Astronauts have developed hearing loss in space, so the goal of this project was to provide a robust, self-administered, accurate noise-tolerance hearing test system for astronauts. The device includes Bekesy-like threshold audiometry, distortion product otoacoustic emission testing, and gap-detection testing.
The system consists of an ear probe containing two speakers and a microphone, electronics to condition the signals sent to the speakers and received from the microphone, and software for collecting, analyzing, and presenting the data. The system provides feedback on probe position in the ear canal, and indicates if the probe needs to be repositioned to match a previous location. Also, the system measures the noise in the ear canal — information that can be used to determine if a valid threshold-based hearing test can be performed. Results to date have shown that all the tests can be completed successfully, a poorly positioned probe can be detected, and ear canal noise measurements can be made. Additionally, some work has been done to explore the use of custom-molded earplugs to provide very repeatable results in those settings where this is particularly important.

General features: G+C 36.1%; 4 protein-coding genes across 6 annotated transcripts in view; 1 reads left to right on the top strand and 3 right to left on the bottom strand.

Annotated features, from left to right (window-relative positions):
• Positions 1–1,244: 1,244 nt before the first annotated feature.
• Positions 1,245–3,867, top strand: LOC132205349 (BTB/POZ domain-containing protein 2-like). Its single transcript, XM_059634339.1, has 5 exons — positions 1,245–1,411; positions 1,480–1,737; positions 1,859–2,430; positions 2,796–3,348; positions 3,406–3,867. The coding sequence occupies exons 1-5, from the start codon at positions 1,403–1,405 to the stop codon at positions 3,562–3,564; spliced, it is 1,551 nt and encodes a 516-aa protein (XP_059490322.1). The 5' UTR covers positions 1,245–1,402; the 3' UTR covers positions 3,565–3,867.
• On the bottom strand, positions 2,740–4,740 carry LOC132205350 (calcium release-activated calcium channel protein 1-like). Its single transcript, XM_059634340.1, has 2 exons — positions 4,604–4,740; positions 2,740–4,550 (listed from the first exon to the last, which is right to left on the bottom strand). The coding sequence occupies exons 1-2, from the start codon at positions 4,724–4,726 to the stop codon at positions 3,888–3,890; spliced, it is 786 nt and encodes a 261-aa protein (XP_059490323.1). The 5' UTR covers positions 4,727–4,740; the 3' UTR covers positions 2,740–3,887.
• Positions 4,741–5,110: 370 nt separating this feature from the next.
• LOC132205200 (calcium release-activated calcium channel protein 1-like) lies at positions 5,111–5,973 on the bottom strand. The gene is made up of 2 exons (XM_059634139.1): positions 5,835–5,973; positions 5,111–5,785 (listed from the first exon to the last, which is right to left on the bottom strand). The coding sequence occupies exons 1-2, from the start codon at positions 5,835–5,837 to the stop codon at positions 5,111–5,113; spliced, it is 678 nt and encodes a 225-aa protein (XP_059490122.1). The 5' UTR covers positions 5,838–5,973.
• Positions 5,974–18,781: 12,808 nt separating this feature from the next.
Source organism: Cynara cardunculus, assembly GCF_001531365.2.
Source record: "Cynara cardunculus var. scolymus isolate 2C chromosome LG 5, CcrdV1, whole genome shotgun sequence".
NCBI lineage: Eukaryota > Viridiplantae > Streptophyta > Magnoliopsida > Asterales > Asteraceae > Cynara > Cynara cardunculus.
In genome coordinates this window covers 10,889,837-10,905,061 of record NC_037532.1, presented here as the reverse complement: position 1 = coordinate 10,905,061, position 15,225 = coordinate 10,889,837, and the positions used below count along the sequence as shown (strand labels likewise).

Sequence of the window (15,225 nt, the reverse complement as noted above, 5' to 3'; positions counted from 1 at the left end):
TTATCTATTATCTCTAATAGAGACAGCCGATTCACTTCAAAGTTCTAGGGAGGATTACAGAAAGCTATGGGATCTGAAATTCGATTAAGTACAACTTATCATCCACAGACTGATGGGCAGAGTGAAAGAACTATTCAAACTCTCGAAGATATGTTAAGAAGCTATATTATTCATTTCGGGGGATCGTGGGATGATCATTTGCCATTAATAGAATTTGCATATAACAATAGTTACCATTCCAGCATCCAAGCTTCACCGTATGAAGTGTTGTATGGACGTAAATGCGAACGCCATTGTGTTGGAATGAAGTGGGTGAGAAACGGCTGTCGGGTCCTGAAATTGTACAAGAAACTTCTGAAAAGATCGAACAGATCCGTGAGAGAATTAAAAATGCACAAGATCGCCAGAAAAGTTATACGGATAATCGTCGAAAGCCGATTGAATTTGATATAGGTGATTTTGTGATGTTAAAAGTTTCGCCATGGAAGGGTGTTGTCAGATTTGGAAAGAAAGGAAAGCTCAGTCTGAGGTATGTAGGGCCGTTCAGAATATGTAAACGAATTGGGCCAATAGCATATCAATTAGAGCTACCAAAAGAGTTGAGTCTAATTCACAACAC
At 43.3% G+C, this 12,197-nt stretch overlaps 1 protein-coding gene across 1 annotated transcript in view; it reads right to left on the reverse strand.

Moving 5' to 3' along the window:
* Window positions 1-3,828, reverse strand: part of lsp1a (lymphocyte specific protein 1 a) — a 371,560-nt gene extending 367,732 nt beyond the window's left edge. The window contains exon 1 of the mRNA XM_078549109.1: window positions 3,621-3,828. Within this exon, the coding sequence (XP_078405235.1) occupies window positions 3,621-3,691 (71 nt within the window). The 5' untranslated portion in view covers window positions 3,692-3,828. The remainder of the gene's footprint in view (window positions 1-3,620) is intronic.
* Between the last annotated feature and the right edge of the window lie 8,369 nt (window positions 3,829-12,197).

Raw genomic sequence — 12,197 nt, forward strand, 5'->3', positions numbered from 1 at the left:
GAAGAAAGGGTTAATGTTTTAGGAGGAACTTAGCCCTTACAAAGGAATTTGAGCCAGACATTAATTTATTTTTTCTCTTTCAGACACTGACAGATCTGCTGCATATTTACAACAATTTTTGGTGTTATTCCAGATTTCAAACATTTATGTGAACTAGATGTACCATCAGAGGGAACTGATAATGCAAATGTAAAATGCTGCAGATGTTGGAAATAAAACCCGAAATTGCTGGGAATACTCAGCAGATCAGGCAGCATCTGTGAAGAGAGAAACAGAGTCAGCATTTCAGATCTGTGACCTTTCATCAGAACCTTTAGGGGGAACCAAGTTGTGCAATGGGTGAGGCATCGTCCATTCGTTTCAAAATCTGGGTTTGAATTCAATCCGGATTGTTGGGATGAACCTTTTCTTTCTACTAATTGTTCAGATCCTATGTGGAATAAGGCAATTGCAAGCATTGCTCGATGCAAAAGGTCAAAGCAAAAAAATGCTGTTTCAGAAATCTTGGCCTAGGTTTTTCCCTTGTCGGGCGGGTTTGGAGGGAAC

This work was done by Odile Clavier and Robert Kline-Schoder of Creare Inc.; and Frank Musiek, Jay Buckey, and Donna Alvarenga of the Dartmouth Medical School for Johnson Space Center. MSC-24757-1